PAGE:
PORT ANGELES — It’s official: Nathan West will be the next Port Angeles city manager.
The City Council voted 7-0 Tuesday to appoint a subcommittee that will develop a contract for West to work as the city’s chief executive.
West, 46, has served as the city’s community and economic development director since 2008. He began working for the city as principal planner in 2005.
West has been regarded as a likely successor to current City Manager Dan McKeen, who announced in May that he would retire Sept. 5.
Before the unanimous vote, West told the council that he was “very grateful” for the opportunity.
“It certainly is an honor and a privilege to be working with such a vibrant City Council and participating in this community’s future and building a better future for the community,” West said.
“I’m also extremely excited to be able to work with such a capable city staff. What we have as a team among staff is exceptional, and I’m very excited to be moving forward with all of you collectively.”
The council appointed Mayor Sissi Bruch and Council member Cherie Kidd to work with Human Resources Director Abbi Fountain on West’s employment contract.
The full council is expected to consider the contract Aug. 7.
McKeen’s salary is $149,000 per year, which is $8,000 less than his predecessor, Kent Myers, who resigned in 2012 after four years.
The Port Angeles City Manager oversees the administration of municipal functions. He or she prepares a draft budget, supervises department heads and reports to the seven-member legislative body.
“This [selection] is the most important decision that we make as a council,” Council member Lindsey Schromen-Wawrin said.
“We’re fortunate to be making a fantastic decision.”
After McKeen announced his plan to retire, the City Council hired a recruiting firm to evaluate West for the city manager’s role.
The city paid $6,500 to Prothman, a consulting firm headed by a former Des Moines City Manager Greg Prothman, to examine West’s management and leadership style, communication style, budgeting, involvement in the community, strategic visioning, council interaction skills, personnel skills, knowledge of city departments and other traits.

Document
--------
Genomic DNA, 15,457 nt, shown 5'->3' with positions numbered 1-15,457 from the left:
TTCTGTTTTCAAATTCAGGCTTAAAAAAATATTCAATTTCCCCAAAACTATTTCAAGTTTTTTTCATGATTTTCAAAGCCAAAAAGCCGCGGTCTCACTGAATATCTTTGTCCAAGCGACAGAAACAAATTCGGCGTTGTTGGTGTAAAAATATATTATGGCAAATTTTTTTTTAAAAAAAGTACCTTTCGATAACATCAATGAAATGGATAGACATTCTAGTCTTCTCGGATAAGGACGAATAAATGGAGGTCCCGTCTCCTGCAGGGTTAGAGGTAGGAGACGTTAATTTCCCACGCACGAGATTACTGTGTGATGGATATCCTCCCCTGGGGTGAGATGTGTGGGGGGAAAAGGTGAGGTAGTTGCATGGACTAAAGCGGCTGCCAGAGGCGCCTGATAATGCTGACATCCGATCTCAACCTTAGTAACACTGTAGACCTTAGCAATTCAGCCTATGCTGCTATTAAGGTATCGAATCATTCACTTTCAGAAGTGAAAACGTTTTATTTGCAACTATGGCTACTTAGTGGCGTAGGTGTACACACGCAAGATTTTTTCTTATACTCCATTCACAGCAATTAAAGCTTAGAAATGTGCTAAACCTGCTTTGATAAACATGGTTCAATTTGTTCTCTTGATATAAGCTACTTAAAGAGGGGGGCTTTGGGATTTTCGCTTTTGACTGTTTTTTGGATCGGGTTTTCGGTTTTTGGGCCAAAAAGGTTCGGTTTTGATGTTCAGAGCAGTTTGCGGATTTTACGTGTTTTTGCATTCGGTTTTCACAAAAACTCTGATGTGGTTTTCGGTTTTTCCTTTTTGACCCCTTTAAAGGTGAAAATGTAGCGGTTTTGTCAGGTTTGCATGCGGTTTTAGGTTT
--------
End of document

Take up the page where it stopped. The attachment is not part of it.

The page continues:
It would have cost the city an estimated $25,000 to conduct an external search, Fountain has said.
“In the past, we’ve had national searches that have been very costly and sometimes quite disappointing,” said Kidd, the longest-serving council member.
“We’re very fortunate that we have a community member and excellent employee with an outstanding record that Mr. West has. He’s well known and well respected in our community.”
Prothman determined in a written evaluation that West would make an “outstanding” city manager, Kidd said.
“We’re very fortunate that we don’t have to go outside,” Kidd said of external recruitment.
“We want someone whose qualities is a leadership in the community, who has a great work ethic, who understands and responds and communicates well with council [and] communicates well with the community. Nathan has those positive attributes.”
McKeen also was an internal hire. He had served as Port Angeles fire chief before he became city manager six years ago.
“Mr. McKeen came into the office with a big smile but a crooked arm,” Kidd said.
“I twisted his arm a little bit.”
Kidd and other council members thanked McKeen for his service and for developing a succession plan for city officials.
West, for example, has served as acting city manager in McKeen’s absence since 2012.
“I’m really, really optimistic for this next transition,” Council member Mike French said.
Reporter Rob Ollikainen can be reached at 360-452-2345, ext. 56450, or at [email protected].